Chloe Kim (Torrance, Calif.) made her long-awaited Olympic halfpipe debut and rode away with a gold medal.
On her first run of the three-run final, Kim opened up with a 93.75 to take the lead over China’s Jiayu Lui, who scored an 89.75 on her second run to give her silver. On her third-run victory lap, Kim nailed back-to-back 1080s – the first in Olympic history – to score a 98.25.
Arielle Gold (Steamboat Springs, Colo.) nailed her final run to take the bronze medal with a score of 85.75, bumping three-time Olympic medalist Kelly Clark (Mt. Snow, Vt.) into fourth with a score of 83.50.
With the gold medal in her pocket, Kim still wanted more out of her third and final run. “I knew I wouldn’t be satisfied taking the gold and knowing that I hadn’t put down my best,” she said. “That third run was for me – to put down the best run I could do.”
Kim, whose Korean roots had made her a national sport hero, was visibly moved by the accomplishment. “Standing on the podium was insane – just realizing how far I’ve come as a person and an athlete,” she said.
Gold battled relentlessly all day – landing her runs and improving each time. “Coming in I knew I was going to need to land that run to be on the podium,” she said. “I was committed to it all three runs. I felt pretty relaxed going into the third run. I knew I could let loose and do everything I could.”
Her medal came with irony as it was earned at the expense of her mentor, Clark. “It was a bittersweet position to be in knowing it was between Kelly (Clark) and I for the bronze medal,” said Gold. “She’s someone I’ve looked up to ever since I started snowboarding – even more so when I got to spend time with her over the years and have gotten to know the kind of person she is. She’s been a huge support system for me emotionally when things get challenging and I’m grateful to have her here for this experience.”
Maddie Mastro (Wrightwood, Calif.), who finished 12th after sliding out on all three of her runs going for a 1080, a trick she pulled off for the first time in competition at last month’s X Games, echoed Gold.
“Kelly Clark has been an amazing inspiration to the whole sport of women’s snowboarding and it’s incredible how much she has pushed to progress the sport,” said Mastro. “The longevity of her career is another thing to look up to and be inspired by. We all respect her a lot.”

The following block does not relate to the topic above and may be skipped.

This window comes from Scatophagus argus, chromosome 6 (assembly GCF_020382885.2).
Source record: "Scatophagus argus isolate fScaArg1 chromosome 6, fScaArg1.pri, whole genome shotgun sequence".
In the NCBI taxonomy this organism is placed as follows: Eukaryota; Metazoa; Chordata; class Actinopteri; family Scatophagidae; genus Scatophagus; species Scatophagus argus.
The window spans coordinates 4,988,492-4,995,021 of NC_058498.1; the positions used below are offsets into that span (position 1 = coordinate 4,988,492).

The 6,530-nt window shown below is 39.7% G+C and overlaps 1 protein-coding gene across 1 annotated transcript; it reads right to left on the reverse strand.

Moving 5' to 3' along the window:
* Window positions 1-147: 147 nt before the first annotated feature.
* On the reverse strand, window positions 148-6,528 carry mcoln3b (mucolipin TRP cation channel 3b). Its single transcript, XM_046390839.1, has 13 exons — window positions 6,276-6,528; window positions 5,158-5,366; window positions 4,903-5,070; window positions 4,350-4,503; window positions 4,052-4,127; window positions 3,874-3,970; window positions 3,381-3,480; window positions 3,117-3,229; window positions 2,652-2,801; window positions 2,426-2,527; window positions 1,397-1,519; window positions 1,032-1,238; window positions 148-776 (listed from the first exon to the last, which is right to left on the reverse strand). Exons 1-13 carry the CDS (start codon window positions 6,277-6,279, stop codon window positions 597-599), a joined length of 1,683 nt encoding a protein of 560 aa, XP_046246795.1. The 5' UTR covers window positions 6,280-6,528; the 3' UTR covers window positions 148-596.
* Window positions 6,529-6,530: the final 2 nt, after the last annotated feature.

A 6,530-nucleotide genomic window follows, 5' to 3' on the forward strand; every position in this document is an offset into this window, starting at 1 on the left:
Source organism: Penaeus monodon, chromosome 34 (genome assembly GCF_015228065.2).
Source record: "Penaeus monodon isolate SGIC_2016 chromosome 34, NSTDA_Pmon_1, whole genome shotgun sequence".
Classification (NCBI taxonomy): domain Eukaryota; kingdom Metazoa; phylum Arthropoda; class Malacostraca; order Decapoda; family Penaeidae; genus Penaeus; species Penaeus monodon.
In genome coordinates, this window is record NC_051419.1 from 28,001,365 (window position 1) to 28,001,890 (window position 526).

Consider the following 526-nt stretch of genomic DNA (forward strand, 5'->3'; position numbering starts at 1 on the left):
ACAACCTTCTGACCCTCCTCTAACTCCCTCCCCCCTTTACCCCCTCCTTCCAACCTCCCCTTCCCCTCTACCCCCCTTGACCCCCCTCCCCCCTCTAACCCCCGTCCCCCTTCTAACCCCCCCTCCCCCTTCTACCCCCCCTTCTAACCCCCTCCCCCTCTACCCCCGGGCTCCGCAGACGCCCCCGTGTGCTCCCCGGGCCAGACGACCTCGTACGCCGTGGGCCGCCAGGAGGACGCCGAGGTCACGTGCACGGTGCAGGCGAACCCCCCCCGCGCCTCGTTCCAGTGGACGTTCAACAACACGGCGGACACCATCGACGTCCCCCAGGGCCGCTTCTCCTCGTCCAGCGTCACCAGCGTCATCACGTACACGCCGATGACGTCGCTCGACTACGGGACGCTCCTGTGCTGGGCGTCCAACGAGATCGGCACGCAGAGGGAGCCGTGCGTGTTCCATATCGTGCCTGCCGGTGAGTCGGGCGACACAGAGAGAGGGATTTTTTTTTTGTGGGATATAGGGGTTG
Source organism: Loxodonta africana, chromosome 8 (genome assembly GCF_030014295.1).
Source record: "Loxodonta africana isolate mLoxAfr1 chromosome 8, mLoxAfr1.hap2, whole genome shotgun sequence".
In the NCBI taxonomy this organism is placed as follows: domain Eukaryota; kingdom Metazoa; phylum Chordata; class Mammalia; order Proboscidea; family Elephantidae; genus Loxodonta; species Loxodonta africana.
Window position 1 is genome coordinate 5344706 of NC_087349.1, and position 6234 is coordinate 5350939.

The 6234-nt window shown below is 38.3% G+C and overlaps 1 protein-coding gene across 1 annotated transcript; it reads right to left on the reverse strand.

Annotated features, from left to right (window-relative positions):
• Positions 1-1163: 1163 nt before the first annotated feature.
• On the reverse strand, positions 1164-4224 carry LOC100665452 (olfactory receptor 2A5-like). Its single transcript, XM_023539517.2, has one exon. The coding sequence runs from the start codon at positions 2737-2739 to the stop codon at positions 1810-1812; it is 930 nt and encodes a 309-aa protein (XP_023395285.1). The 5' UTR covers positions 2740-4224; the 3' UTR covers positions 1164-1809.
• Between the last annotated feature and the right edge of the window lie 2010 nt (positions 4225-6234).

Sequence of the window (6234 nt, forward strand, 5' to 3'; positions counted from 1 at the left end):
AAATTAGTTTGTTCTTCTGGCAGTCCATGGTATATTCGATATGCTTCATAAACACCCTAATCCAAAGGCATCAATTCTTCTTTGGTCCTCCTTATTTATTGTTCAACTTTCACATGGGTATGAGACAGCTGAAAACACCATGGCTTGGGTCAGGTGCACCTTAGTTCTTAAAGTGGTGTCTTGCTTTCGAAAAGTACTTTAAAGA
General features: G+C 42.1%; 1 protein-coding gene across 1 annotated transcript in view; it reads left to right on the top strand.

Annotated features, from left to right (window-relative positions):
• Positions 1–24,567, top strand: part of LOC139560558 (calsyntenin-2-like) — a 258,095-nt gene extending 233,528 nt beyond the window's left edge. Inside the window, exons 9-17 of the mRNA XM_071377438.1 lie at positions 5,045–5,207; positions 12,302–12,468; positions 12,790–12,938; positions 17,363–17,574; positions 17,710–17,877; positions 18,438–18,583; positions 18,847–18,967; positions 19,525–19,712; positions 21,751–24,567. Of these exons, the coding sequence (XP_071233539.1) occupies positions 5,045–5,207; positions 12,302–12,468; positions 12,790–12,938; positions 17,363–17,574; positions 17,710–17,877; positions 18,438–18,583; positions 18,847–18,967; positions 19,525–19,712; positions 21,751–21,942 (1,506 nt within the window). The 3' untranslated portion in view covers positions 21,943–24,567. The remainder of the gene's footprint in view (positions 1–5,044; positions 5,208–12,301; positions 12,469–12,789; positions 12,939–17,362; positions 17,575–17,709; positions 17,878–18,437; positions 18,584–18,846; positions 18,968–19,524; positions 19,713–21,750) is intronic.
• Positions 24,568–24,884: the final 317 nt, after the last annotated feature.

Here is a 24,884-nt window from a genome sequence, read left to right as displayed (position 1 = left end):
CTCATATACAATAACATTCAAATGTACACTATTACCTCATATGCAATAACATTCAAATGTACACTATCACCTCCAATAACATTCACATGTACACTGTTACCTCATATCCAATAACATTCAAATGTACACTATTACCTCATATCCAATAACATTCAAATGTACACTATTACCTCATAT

Clark put herself squarely into the medal hunt but fell just short in the end. “All the ladies are riding at a very high level today,” she said. “That last run was definitely my best run of the day. So much of the time the Olympics can be something that you can survive and just make it through. Today I was calling the shots and was in the driver’s seat. I enjoyed myself, managed myself well and rode well. I think it’s so easy to measure success by winning a medal, but for me this was an extremely successful day in the midst of it.”
The Olympic champion and three-time medalist reflected back on the impact of her career and its legacy. “Not many athletes get to stick around long enough to see what their legacy will look like,” she said. “This U.S. women’s team is an incredible group of talented young women and I’m so proud of them. I think my Olympic career could end today, but theirs is just getting started.”
Team USA women’s halfpipe riders have earned double-podium finishes in each of the last four Olympic Winter Games and have claimed 10 of the 18 medals awarded since the event made its debut at the Olympic Winter Games Nagano 1998. Kim’s gold marked the 99th Team USA gold medal in Olympic Winter Games history and was the 99th medal won by ski and snowboard athletes since the Winter Games began in 1924.
Chloe Kim Winning Run Trick List